Diplomats and aviation officials gather in Montreal Feb. 2-5 for a U.N. International Civil Aviation Organization High-Level Safety Conference after the deadliest year in civil aviation in nearly a decade.
The following are some of the main proposals on the agenda:
ICAO's Secretariat has asked members to endorse a proposed global flight tracking system called the Global Aeronautical Distress and Safety System, or GADSS, after the disappearance of Malaysia Airlines Flight MH370 last March on a flight to Beijing from Kuala Lumpur.
Aircraft would be required to report their locations at least once every 15 minutes, or every one minute during an emergency or potential emergency. That standard would likely be tightened over time.
The same plan calls for a new, separate "autonomous distress tracking system" that could be activated from the ground, and ejectable flight recorders. But it would take years to build - some of the requirements could go into effect as late as 2023.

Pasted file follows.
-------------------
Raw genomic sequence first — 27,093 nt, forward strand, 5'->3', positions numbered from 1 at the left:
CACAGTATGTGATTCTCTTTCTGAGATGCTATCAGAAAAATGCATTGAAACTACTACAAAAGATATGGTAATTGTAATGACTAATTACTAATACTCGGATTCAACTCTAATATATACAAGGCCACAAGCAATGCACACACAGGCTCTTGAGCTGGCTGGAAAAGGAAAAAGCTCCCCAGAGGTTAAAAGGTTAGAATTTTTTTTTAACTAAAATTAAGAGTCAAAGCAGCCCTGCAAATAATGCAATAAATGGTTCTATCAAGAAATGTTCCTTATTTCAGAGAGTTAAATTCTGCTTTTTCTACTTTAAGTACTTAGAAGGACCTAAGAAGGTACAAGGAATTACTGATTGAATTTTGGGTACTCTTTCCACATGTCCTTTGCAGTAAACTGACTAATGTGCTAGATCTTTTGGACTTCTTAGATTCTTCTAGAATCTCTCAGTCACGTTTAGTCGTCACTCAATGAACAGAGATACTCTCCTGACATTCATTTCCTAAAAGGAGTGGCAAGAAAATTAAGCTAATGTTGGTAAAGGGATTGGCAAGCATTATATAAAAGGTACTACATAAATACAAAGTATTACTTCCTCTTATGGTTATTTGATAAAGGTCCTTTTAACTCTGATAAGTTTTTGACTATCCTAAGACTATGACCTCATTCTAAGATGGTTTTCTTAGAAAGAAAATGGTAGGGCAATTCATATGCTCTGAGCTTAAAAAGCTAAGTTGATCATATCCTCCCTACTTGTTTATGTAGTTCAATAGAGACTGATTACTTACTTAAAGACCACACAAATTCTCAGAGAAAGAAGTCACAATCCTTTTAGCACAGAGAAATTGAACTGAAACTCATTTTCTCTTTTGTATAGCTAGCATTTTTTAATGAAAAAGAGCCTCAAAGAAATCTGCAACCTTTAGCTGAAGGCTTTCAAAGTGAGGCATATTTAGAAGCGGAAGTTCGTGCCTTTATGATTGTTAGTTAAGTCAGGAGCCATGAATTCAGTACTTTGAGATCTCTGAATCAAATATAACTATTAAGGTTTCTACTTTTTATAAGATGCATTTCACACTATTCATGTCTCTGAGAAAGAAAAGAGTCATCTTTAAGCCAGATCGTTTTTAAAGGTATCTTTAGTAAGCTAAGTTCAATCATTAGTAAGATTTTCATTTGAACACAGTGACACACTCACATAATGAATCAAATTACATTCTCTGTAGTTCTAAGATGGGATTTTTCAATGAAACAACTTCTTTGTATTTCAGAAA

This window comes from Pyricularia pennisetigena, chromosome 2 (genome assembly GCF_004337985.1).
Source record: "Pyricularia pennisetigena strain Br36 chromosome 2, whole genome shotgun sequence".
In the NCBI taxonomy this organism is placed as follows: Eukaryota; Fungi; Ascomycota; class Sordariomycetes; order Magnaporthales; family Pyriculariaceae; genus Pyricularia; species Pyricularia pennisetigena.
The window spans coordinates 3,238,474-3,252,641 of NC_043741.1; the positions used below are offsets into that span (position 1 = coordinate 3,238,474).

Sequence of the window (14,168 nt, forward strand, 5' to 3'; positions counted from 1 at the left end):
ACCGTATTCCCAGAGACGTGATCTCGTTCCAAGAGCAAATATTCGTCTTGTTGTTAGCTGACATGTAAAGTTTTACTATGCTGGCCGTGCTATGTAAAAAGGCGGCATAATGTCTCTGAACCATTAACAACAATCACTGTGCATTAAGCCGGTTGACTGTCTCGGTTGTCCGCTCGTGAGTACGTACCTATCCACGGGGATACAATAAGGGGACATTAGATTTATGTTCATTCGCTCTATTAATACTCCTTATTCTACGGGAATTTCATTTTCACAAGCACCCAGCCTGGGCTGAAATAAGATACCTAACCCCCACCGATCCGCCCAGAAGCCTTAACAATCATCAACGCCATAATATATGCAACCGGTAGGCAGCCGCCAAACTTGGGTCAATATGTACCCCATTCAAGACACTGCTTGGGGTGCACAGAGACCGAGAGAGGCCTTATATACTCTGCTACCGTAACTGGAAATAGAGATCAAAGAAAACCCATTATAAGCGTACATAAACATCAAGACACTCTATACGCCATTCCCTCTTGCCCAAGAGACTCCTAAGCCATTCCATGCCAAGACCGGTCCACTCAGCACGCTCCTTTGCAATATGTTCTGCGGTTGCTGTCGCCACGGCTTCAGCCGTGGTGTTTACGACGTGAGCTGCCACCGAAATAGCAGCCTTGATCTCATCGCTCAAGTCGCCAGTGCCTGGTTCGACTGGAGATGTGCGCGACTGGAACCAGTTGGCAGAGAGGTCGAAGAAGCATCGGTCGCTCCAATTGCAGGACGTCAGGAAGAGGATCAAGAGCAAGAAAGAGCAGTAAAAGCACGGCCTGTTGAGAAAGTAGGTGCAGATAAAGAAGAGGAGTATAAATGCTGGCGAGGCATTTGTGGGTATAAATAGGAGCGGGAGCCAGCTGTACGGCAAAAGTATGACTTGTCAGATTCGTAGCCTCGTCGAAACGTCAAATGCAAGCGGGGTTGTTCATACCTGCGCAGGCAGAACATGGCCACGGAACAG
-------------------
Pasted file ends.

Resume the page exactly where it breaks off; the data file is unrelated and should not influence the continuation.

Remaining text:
WHO FINDS MISSING PLANES?
Australia, which has led a nearly year-long hunt for MH370, wants ICAO to clarify who should be responsible for such searches once rescue efforts are called off.
Australia set aside A$80-A$90 million last year for the search, already the most expensive ever undertaken. Malaysia has said it would split the costs.
FLIGHTS OVER WAR ZONES
The organization's Secretariat is proposing a new system to share information about risks to commercial aircraft flying over war zones after Malaysia Airlines Flight MH17 was shot down in eastern Ukraine last year.
It is asking member states to approve a test website where states and agencies could publish public warnings about conflict zones. The United States would support the proposal, a significant backing given its large intelligence network and the diplomatic pressure Washington can put on other countries.
With no way to force countries to participate, or any plans to vet the information, the proposal falls well short of offering the comprehensive, consistent information airlines demanded after the downing of MH17.
Separately, Russia's Interstate Aviation Committee has called on ICAO's governing council to work with the United Nations Security Council and military authorities to detect and respond to threats to civil aviation.